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The Conscience of Thoroughbred Racing


Clemson over Lsu by 1

By Marc Lawrence — There’s a lot more at stake here tonight than just the CFP National Championship: there’s also temporary ownership of
the words ‘Death Valley’ when referring to a team’s home field.
According to ESPN and Hero Sports, Clemson’s Memorial Stadium
was first called Death Valley in the 1940s by Presbyterian coach
Lonnie McMillan, but LSU’s Tiger Stadium reportedly didn’t pick up
the Death name until 1959, when the Tigers defeated Clemson in
the Sugar Bowl to win the national title. However, with both teams
unbeaten heading into this contest, we think the winner should take
sole possession of the moniker until their next meeting (scheduled
to play a home-and-home series in 2025-2026). Even without that
bit of history – or the fact that both teams are ‘Tigers’ – this one
has the makings of an instant classic. In the orange corner, we
have the defending national champion Clemson Tigers, survivors
of an epic 29-23 semifi nal clash with Ohio State, looking to win
their 30th consecutive game and third national title in the last four
years. Can you spell d-y-n-a-s-t-y? While it will take something
special to stop Dabo Swinney and company in their quest, Ed
Orgeron’s Bayou Bengals (in the gold corner) own the tools. It all
starts with Heisman Trophy winning QB Joe Burrow, who tossed 17
TD passes in his first four games this season, noteworthy because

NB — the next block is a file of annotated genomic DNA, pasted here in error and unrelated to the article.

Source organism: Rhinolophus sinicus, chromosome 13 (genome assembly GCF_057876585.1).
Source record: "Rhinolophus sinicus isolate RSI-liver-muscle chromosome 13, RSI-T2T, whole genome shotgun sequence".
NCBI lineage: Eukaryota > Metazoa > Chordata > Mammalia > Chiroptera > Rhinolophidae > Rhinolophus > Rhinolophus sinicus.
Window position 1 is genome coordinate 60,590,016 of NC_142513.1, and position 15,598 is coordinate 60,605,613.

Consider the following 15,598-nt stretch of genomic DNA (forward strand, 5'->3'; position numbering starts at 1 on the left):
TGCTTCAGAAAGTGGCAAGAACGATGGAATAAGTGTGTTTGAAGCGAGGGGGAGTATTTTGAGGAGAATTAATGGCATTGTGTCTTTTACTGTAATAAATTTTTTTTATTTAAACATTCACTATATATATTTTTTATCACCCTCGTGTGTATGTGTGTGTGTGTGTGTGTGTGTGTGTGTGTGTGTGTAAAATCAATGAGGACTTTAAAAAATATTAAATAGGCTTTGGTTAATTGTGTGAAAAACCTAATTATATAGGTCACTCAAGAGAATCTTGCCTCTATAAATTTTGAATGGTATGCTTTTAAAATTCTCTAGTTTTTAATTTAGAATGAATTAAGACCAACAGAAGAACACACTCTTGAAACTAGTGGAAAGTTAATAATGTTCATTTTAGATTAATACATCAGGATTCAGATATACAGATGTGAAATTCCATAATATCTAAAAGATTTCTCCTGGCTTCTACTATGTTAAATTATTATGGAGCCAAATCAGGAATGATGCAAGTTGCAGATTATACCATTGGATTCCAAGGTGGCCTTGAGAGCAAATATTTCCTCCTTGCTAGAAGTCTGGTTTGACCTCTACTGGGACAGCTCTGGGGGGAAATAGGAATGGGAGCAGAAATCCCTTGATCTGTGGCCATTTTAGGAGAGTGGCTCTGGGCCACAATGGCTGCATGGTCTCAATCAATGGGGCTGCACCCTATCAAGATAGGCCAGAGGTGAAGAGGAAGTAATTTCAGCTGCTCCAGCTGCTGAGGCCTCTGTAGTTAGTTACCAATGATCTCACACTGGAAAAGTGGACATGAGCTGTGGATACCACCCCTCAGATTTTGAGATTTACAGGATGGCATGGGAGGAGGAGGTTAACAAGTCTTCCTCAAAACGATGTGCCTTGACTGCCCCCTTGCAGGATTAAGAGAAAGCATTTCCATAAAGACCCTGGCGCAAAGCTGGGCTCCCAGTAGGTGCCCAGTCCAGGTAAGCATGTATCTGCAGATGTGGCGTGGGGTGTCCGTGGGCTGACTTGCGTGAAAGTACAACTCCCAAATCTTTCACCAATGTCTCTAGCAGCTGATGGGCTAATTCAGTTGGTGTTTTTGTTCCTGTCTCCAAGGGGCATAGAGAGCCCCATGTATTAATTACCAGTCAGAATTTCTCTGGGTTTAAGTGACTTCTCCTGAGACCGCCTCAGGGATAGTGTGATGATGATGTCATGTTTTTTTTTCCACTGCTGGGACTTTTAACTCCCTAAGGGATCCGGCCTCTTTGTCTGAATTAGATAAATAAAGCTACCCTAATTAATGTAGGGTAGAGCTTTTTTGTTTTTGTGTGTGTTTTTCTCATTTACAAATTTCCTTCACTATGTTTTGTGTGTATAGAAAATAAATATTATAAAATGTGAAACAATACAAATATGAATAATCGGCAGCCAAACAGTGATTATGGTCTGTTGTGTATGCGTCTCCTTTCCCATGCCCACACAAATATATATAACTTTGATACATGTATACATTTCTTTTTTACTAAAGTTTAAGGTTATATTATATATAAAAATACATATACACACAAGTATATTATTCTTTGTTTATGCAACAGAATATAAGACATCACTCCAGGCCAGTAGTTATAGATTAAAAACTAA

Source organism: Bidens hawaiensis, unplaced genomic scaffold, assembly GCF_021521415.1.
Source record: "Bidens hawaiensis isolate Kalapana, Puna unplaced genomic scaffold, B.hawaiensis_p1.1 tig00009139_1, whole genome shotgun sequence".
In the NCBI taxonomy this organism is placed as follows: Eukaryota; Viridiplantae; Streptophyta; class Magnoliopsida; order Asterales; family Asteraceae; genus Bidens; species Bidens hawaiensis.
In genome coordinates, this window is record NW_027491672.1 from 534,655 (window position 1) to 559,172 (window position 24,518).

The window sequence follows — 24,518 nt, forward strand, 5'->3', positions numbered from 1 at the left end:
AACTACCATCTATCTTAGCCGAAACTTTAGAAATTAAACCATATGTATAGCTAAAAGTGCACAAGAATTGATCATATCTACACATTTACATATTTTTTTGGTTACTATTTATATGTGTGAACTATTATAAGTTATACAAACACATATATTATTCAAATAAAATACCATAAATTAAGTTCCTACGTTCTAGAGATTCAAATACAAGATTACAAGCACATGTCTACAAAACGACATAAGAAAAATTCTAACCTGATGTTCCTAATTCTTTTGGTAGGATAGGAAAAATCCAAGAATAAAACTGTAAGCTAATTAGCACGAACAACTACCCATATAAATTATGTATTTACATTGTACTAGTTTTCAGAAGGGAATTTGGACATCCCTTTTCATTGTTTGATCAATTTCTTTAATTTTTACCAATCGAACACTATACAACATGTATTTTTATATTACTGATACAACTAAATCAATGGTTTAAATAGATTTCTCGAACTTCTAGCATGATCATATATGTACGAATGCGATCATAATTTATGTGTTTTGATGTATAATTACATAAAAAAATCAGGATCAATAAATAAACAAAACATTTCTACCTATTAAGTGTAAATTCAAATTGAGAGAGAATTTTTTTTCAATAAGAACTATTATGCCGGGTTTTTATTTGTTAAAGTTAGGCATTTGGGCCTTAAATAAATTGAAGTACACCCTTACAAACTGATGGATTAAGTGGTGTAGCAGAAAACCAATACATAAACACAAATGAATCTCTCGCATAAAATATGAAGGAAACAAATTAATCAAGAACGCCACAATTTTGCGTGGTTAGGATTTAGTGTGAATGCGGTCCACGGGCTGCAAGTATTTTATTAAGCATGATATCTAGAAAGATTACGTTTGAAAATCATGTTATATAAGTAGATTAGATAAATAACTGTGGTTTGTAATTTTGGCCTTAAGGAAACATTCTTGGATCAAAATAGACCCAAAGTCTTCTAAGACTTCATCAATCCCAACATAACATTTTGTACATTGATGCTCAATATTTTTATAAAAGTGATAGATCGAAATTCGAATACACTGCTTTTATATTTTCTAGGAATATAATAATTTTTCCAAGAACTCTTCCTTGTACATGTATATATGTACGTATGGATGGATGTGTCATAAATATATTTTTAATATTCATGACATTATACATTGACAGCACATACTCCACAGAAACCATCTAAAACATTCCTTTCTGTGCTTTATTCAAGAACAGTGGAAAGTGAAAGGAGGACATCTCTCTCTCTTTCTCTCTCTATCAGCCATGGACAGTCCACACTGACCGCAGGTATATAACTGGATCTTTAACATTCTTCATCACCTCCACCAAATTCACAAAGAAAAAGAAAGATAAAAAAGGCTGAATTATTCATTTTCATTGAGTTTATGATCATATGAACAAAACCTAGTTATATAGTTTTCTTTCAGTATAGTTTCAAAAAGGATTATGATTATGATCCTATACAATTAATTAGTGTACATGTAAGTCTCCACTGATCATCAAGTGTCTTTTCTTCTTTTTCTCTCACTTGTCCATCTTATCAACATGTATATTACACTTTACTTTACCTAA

in the previous 5 years LSU had not thrown 17 TD passes in an
entire season. Burrow is still just as hot, airing it out for 7 TDs – the
most ever in a college football playoff game – in a 63-28 semifinal
destruction of Oklahoma that was so brutal, viewers switched over
to Live PD Cam or Dr. Phil reruns until the Clemson-Ohio State
matchup kicked off. Sure, Burrow may look like McCauley Culkin’s
separated-at-birth twin, but it’s the face of a killer: how does 55 TD
passes versus only 6 interceptions sound to you? Fortunately for
Clemson, they own an SEC-quality defense to throw against the
LSU juggernaut. The upstate SC Tigers held NINE foes to season low
– or 2nd low – yards this year, and they’re ranked No. 1 nationally
in yards per pass allowed at 5.52 (compare that to LSU’s 10.7 YPP
average in 2019). The Louisiana Tigers also have a solid defense, and
will look to pressure Clemson QB Trevor Lawrence with the same
fierce pass rush that harassed Jalen Hurts throughout the Sooners’
game. They’d better bring it because Lawrence is 25-0 as a starter
with Clemmie and has not thrown a pick in his last 201 passes.
In fact, the Tigers are the only team in the last decade to return a
3,000 yard passer, 1,500 yard rusher and 1,000 yard receiver. Our
tireless database also likes coach Swinney’s ATS history: 14-5 ATS
as a dog off a win, including 8-1 ATS versus undefeated foes, and
5-2 ATS versus SEC foes, including 3-0 ATS as a dog. Yes, Clemson
fought tooth-and-nail for a full 60 minutes against Ohio State while
LSU rested key personnel after blowing out to a 49-14 halftime
lead over Oklahoma, but Swinney’s cats lucked out with an extra
week of healing time thanks to this year’s oddball scheduling.
Many are making a big deal out of LSU’s ‘homefield advantage’
at the Mercedes-Benz Superdome, 80 or so miles from the Tigers’
Baton Rouge campus. However, Clemson fans are notorious for
descending en masse in these games, so it might not prove to be
the advantage some are expecting. So it all comes down to picking
your poison. A finely tuned LSU offense that scored season-high
points against 7 foes this year, or a seasoned big-game underdog
with simply too much pedigree to ignore? Considering the dog is
5-0 ATS all-time in College Football Playoff Championship games,
and the SEC stands 2-3 SU and 1-4 ATS in CFP title contests, we’ll
fade the Bayou Bengals tonight. Hold that Tiger.

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